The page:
Make your own

  • Make hot chocolate soufflé or try a flourless, gluten-free version
  • Madame Le Figaro’s soufflé au chocolat for two (in French)
  • Try a savory soufflé au cantal (French recipe)

My Mom’s Cooking Blog

[Open-faced Omelette Garnished with Onions, Peppers, Tomatoes, and Ham]

This is a Basque specialty, and quick to make if the pipérade mixture has been prepared in advance. As the omelette is not folded, and is served in its cooking vessel, it is not a disaster if it sticks a little on the bottom. You may therefore cook the eggs in a low, glazed pottery dish, or a fancy skillet.
For 4 to 6 servings

8 to 12 strips of ham 1/4 inch thick and about 2 by 3 inches across
2 Tb olive oil or butter
An 8- to 9-inch enameled skillet

Brown the ham slices lightly on both sides in hot oil or butter. Set them aside, and reheat just before using them at the end of the recipe.

1/2 cup thinly sliced yellow onions
1/2 cup thinly sliced green or red bell peppers
Salt and pepper to taste
In the same oil or butter in which you browned the ham, cook the onions and peppers slowly, covering the skillet, until they are tender but not browned. Season to taste with salt and pepper.

1/2 clove mashed garlic
Speck of cayenne pepper
2 or 3 firm, ripe, red tomatoes peeled, seeded, juiced and sliced, page 505
Salt and pepper

Stir in the garlic and pepper. Lay the tomatoes over the onions and sprinkle with salt. Cover and cook slowly for 5 minutes. Uncover, raise heat, and a few minutes, shaking the pan occasionally until the juice from the tomatoes has almost entirely evaporated. Season to taste, and reheat just before using. (*) Recipe may be prepared ahead to this point.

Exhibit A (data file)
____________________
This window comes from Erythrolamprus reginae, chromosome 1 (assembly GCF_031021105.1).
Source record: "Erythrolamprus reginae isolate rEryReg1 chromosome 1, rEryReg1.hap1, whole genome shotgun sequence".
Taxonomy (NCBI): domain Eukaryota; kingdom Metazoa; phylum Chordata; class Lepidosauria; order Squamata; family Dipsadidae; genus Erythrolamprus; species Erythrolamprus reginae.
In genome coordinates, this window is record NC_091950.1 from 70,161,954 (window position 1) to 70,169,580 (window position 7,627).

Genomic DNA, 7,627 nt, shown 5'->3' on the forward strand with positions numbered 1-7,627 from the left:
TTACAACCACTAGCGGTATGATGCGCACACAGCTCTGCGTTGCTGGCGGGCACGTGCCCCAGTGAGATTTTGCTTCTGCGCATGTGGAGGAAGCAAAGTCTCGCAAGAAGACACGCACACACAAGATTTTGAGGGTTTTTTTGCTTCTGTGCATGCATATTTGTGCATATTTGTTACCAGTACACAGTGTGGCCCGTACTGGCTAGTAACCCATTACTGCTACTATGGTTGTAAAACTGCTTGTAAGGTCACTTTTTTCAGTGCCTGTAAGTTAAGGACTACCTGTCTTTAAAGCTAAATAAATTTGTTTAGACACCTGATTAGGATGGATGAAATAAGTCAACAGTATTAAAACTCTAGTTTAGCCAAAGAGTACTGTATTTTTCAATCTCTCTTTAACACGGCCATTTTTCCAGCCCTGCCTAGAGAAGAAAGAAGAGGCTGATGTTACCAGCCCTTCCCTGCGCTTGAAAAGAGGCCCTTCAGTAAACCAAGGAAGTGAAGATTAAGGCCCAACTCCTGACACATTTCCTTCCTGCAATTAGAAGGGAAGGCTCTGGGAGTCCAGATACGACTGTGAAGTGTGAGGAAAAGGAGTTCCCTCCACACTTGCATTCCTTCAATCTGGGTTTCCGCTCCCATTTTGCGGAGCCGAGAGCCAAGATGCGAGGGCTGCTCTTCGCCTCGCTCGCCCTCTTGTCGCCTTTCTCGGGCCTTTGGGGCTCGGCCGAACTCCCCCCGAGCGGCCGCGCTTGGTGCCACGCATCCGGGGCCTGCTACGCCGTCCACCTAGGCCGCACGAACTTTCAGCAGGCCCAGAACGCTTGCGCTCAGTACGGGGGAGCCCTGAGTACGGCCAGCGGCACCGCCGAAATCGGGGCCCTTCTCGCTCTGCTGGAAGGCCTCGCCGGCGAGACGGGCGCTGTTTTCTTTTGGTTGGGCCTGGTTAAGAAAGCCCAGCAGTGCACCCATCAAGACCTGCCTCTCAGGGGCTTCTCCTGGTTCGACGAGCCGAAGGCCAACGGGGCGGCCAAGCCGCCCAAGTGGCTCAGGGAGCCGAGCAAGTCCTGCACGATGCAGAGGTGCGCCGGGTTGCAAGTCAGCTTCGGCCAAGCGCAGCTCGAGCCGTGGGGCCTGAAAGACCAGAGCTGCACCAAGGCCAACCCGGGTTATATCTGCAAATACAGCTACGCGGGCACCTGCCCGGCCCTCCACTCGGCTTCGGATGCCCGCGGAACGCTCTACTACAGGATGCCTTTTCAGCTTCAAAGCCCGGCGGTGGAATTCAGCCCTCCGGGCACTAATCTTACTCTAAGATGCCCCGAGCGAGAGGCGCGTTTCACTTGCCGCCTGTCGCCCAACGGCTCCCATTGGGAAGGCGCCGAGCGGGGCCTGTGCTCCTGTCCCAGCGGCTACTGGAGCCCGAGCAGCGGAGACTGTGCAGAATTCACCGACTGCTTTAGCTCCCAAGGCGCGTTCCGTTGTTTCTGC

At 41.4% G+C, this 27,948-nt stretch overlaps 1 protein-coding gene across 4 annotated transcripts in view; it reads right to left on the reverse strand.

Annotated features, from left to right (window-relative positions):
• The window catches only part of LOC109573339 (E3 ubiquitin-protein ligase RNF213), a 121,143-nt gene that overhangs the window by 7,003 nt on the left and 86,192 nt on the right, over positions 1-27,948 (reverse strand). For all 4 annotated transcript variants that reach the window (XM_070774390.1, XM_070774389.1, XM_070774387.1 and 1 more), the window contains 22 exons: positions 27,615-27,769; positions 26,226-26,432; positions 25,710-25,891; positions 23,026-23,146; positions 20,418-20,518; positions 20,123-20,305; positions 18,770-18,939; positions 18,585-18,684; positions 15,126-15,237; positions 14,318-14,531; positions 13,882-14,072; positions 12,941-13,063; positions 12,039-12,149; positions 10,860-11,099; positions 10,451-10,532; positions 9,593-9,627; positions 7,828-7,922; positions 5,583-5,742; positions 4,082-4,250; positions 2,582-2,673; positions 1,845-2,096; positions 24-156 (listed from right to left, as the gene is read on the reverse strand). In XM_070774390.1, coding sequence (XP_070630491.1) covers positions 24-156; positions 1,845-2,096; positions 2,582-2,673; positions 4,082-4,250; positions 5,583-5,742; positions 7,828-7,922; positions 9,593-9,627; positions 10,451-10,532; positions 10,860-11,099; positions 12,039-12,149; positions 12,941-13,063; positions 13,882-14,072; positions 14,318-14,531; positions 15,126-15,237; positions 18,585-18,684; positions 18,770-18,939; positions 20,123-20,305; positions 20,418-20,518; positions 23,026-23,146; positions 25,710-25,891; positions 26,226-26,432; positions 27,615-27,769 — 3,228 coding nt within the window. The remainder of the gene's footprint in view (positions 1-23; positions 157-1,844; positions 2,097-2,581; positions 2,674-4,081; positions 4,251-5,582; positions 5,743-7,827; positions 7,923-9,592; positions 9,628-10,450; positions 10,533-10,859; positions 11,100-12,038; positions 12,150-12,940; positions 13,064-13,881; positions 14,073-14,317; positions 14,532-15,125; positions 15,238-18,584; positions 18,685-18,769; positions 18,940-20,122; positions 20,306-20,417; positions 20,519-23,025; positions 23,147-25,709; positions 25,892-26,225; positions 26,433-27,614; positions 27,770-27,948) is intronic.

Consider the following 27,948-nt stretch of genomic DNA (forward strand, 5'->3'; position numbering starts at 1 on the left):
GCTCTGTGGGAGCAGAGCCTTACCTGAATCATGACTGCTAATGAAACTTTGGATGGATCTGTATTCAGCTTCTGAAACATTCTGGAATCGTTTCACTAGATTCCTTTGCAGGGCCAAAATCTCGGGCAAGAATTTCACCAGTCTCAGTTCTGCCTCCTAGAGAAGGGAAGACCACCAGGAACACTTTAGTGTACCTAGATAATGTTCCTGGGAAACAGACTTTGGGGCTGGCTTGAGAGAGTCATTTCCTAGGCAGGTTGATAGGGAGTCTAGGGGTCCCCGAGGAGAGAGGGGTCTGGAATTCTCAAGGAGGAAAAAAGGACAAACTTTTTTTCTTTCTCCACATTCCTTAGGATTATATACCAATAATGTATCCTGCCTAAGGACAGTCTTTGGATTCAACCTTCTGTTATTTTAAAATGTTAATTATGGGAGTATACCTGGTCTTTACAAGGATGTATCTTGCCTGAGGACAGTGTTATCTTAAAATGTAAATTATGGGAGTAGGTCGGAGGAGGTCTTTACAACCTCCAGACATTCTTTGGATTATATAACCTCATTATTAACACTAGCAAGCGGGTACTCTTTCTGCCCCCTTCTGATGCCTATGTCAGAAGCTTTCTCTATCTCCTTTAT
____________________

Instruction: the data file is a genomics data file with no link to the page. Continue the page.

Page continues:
1 1/2 Tb olive oil or butter
An 11- to 12-inch serving skillet or shallow, fireproof serving dish
8 to 10 eggs beaten lightly with 1/4 tsp salt and a pinch of pepper
A large table fork
2 to 3 Tb minced parsley or mixed fresh green herbs

Heat the oil or butter in the skillet or dish. When very hot, pour in the eggs. Stir rapidly with a fork until the eggs have just set into a creamy mass. Remove from heat and spread over them the hot pipérade, mixing a bit of it delicately into the eggs. Lay the warm ham strips over the pipérade. Sprinkle with the herbs and serve immediately.

I like to serve this dish with a green mixed salad and ranch dressing.

Half of a leftover grilled flank steak, sliced thin
Original recipe for the grilled steak
2 cups cooked black beans
1 cup medium spicy salsa
2 cups shredded cheddar cheese
4 flour tortillas

Any leftover steak will work in this recipe, just slice it very thin. Reheat the steak in the microwave or in foil in a moderate oven temperature until warm. Heat the beans and warm the tortillas. Assemble the tacos with beef, beans, salsa, and cheddar cheese.

8 Bell Pepper Recipes to Celebrate Summer

Have more peppers than you know what to do with? We have a few ideas.

Have more peppers than you know what to do with? We have a few ideas. • Photo by Le Petit Chef

This spring, my husband and I decided to extend our chicken run. Our hens are very spoiled pets and after a hawk kept visiting the yard, we were concerned that they didn’t have a safe enough space to free range when we weren’t outside with them. Unfortunately, the only space we had left by their coop was my vegetable garden. So, if I wanted “my girls” to be safe, I had to give up the joy of homegrown veggies for a year.

At the time, I thought I would be perfectly okay with our decision. Of course, I could go one year without picking vegetables straight off the vine, couldn’t I? Well, now that summer’s here and I have nary a cucumber or pepper to pick, I’m disappointed. But, our egg laying friends are safe, sound and healthy. And, the hawk finally left. So, until next year, I’ll simply bide my time making the recipes below with bell peppers found at my local farmer’s market.

Watch the video: Ρύζι με γαρίδες, ελιές Καλαμών u0026 κόκκινα φασόλια. Yiannis Lucacos (December 2021).